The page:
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Title: Runout distance of debris flows : experimental and numerical simulations
Authors: Chan, Chin-pang Leo
Degree: M.Phil.
Issue Date: 2001
Abstract: The main objective of this paper is to study the runout distance of debris flow by experimental simulations and to compare the runout distance observed in experiments with numerical predictions. In the experimental study, we design a new flume for modelling the real scale debris flows, by ensuring the equivalence of three constitutive scaling parameters (Bagnold number, Savage number and friction number) and four geometric scaling factors (velocity factor, flow factor, yield stress factor and viscosity factor) between the model tests and real events. The first three parameters reflect the relative importance of dispersive force, the friction force and the viscous force at the microscopic level, while the latter four factors ensure that the same macroscopic governing equations are applicable to both model and prototype. Debris materials collected by the Geotechnical Engineering Office (GEO) of the Hong Kong Government from the site of the Tsing Shan Debris Flow of 1990 are used in our study. It is found that the seven scaling parameters and factors of experiments are comparable to those of the Tsing Shan Debris Flow. The development of debris fan and the maximum runout distance of debris flows are investigated as functions of various parameters (including slope gradient, deposition board gradient, granular content and cross section shape of flow channel). For experiments with a flat deposition board, a slope angle increase from 26o to 32o of the flume leads to 84% increase in the runout distance. However, a further 6oincrease (from 32o to 38o) in the flume slope only gives a 42% increase in the runout distance. In addition, the runout distance can increase by 59% on average when the flume cross-section is changed from rectangular to triangular for various debris materials with flume slope at 26o and deposition board slope at 0o. The experimental simulations results are then compared to the predictions of various theoretical models, including the dispersive model (Takahashi and Yoshida, 1979), constant friction slope model (Hungr et al., 1984), sled model (Heim, 1932) and DAN model (Hungr, 1995). The DAN model prediction (Hungr, 1995) is found to be more agreeable to our experimental results than the predictions by other models. In the DAN model simulations, the Voellmy constitutive model is found to yield agreeable results if proper values in friction and turbulence coefficients are employed.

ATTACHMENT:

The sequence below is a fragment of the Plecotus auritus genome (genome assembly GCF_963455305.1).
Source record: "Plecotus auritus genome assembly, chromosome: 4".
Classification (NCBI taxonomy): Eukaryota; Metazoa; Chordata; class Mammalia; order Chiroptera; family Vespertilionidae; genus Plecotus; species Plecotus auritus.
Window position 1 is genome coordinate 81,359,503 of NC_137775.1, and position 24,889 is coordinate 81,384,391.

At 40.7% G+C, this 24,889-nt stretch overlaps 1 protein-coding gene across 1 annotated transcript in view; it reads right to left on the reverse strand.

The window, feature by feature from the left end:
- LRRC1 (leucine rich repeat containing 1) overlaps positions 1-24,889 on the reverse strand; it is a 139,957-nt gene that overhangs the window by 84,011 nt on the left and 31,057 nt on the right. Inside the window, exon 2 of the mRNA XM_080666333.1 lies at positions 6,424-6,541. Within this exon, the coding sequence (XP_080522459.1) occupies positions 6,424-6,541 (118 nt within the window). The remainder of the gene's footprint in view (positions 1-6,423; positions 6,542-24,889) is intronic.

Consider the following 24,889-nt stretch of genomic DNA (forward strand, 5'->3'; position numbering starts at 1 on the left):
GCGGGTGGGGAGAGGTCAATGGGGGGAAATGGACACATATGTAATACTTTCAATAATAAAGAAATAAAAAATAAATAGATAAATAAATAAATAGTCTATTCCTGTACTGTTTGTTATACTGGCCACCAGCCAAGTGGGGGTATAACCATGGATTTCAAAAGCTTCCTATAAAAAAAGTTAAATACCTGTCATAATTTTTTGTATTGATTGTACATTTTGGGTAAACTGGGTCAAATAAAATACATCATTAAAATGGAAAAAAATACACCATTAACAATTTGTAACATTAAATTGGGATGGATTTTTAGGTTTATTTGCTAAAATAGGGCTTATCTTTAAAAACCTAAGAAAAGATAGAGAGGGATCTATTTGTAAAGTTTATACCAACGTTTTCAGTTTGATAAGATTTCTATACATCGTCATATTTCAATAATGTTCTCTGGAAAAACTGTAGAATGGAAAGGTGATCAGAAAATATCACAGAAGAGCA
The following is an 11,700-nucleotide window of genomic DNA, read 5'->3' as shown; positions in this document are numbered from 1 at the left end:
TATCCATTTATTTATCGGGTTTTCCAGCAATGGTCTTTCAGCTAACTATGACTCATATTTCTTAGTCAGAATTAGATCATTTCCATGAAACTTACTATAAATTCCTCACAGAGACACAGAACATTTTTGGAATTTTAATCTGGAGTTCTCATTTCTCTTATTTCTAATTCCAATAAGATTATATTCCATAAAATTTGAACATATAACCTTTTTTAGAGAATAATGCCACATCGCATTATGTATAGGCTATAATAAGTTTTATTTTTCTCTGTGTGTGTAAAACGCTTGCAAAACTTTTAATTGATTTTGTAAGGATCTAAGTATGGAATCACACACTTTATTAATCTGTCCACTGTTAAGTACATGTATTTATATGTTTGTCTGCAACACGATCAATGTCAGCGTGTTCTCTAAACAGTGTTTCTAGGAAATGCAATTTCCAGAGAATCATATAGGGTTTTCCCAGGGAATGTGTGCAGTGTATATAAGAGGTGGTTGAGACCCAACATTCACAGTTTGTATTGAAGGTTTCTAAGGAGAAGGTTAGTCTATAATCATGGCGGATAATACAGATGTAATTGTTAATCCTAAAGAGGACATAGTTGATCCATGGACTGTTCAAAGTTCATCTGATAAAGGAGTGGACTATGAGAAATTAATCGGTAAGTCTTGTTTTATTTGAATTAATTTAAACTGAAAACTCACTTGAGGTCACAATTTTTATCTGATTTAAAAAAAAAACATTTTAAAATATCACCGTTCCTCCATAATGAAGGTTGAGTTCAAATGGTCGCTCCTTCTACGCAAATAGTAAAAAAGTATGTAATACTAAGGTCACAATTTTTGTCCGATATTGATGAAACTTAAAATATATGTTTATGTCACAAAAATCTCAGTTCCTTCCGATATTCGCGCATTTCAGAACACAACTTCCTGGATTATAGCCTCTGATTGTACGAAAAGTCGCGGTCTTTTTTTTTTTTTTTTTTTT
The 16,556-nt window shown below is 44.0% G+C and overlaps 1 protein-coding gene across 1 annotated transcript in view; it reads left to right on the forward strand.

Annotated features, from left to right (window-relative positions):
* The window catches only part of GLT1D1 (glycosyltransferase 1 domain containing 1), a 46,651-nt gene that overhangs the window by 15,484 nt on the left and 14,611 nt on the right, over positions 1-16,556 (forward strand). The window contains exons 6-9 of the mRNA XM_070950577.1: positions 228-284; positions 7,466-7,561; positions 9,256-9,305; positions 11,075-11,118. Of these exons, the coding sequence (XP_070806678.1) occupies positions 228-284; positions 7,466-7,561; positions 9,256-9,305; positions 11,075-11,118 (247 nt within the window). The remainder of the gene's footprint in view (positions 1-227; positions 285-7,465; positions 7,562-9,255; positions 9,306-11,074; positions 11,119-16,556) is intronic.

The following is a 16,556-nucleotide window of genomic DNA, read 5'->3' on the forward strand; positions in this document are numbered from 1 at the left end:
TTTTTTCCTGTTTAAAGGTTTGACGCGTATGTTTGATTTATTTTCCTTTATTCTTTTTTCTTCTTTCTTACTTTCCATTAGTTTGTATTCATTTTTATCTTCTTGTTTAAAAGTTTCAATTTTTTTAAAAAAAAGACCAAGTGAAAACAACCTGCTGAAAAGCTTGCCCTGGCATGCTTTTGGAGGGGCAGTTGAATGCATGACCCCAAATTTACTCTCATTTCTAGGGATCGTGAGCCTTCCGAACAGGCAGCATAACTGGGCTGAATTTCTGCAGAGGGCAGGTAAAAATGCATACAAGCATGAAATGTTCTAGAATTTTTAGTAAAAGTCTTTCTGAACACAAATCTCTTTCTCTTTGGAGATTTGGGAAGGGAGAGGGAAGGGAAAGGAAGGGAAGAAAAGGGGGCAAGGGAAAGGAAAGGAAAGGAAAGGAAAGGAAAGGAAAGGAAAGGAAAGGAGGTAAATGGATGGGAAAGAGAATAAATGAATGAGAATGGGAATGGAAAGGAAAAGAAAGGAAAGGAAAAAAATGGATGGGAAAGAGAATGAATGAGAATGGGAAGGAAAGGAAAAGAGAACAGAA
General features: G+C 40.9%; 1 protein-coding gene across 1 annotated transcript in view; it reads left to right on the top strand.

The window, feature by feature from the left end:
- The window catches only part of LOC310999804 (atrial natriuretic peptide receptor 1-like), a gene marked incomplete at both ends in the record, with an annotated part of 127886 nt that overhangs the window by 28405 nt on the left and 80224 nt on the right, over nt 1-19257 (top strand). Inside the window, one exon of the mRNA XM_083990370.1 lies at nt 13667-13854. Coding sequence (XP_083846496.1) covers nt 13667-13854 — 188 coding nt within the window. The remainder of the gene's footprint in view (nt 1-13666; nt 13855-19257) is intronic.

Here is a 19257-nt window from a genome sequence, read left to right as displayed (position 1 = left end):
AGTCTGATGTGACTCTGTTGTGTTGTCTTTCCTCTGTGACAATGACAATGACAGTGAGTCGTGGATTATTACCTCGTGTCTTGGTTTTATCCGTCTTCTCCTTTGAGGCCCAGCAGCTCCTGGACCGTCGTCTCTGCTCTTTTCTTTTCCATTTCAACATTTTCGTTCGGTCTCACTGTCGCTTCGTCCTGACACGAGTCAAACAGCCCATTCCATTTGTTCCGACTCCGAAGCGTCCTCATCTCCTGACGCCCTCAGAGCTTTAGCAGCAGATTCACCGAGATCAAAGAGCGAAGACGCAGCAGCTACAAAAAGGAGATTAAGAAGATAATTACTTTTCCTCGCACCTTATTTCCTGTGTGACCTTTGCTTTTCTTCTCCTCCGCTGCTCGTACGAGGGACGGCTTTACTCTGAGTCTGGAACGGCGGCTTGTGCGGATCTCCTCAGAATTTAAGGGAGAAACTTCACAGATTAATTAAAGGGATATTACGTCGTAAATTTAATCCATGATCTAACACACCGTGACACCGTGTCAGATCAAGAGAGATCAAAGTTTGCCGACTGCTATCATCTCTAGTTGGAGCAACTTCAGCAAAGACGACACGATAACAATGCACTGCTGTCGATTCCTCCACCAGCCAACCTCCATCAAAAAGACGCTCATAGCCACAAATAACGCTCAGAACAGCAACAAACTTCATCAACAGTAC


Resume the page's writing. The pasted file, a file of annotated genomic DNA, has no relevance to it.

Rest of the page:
Subjects: Debris avalanches
Hong Kong Polytechnic University -- Dissertations
Pages: x, 122 leaves : ill. (some col.) ; 30 cm
Appears in Collections:Thesis

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